A reader chided me for not making note of the truly dreadful factory output figures released last Thursday, which showed a fall of 9.6%.
I have to confess that I have fallen into “Japan bad news” syndrome, in that I expect bad news out of Japan and therefore did not focus enough on the details. And while I do not aspire to covering every financial news story (that’s what the MSM is for), the latest figures paint a grim picture, even by our new, desensitized standards.
It wasn’t simply that December was truly awful, but it came on top of a nearly-as-bad November. From Bloomberg:
Japanese manufacturers cut production an unprecedented 9.6 percent last month, deepening a recession that’s expected to be the worst in the postwar era.
The drop eclipsed the previous record of 8.5 percent decline set in November, the Trade Ministry said today in Tokyo. Economists predicted a month-on-month decrease of 8.9 percent….
The International Monetary Fund said this week that Japan’s gross domestic product will shrink 2.6 percent this year, the bleakest projection for any Group of Seven economy except the U.K. That contraction would be Japan’s worst since World War II.
Yes, the Baltic Dry Index, which some see as a proxy for international trade, picked up a bit from its near-death level in January, but that may be due to Chinese New Year-related spending.
A hedge fund correspondent sent Frank Veneroso”s ;latest piece, “The Yen: Will The Traders Push The Land Of The Rising Sun Off The Face Of The Earth?” which gives a sense of how bad things could get. Some excerpts:
1)The Japanese industrial production data and METI forecast was bad beyond all imagining. Industrial production might fall by 1/3 in the 12 months ending in January. It could fall in a mere four months between November and February by more than half the U.S. Great Depression decline which took almost four years.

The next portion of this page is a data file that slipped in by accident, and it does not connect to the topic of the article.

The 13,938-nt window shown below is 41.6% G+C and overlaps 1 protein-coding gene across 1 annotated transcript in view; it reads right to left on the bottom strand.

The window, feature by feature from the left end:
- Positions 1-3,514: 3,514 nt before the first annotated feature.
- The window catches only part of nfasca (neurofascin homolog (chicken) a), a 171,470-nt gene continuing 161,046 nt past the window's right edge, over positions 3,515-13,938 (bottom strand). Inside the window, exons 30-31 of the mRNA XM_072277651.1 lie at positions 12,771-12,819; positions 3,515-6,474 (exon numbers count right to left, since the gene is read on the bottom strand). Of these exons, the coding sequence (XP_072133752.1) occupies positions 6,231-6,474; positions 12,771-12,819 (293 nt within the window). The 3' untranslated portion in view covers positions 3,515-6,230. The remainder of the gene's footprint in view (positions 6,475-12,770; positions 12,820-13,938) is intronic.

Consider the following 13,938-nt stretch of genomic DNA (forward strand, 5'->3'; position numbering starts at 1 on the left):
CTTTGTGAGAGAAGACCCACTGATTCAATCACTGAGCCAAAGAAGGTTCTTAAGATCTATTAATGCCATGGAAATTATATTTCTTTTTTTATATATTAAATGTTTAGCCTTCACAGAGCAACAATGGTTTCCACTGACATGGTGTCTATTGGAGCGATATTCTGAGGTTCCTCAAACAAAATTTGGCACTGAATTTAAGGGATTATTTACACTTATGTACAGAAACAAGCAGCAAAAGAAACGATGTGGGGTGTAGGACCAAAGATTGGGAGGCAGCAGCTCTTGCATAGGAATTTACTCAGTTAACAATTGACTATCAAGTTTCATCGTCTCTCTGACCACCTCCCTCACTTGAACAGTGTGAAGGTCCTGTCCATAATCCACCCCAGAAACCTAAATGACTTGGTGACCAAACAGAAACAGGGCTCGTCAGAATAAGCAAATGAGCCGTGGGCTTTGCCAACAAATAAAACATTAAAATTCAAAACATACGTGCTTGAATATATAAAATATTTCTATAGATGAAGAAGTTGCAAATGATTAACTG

2) Nothing like this has ever happened to a major industrial nation to my knowledge – not even during the 1929 – 1933 Great Contraction.
3) The trade weighted yen is by far the strongest currency in the world. Japan is losing competitiveness fast. Given the lags in trade matters will get worse.
4) The insane trader community continues to push the yen up as a safe haven. It is all so detached from reality I suppose they could take it higher.
Yves here. I only get the privilege of reading Veneroso now and again, but I cannot recall him taking a tone remotely like what follows:
I have been writing about an Asian black hole for almost two months now. I have been crying from the rooftops about an emerging depression in Japan. It has been as though a neutron bomb had gone off in the world. There was no one who seemed to notice, no one who seemed to listen.
Every week it gets worse and worse and worse. Today it was Japan….
THERE HAS NEVER BEEN DATA THIS BAD FOR ANY MAJOR ECONOMY – EVEN IN THE GREAT DEPRESSION. December industrial production came in down 9.6%, worse than the METI forecast. It is now down almost 21% year over year. METI forecasts a further 4.7% decline in February. The inventory to production ratio soared again. Maybe METI will be correct.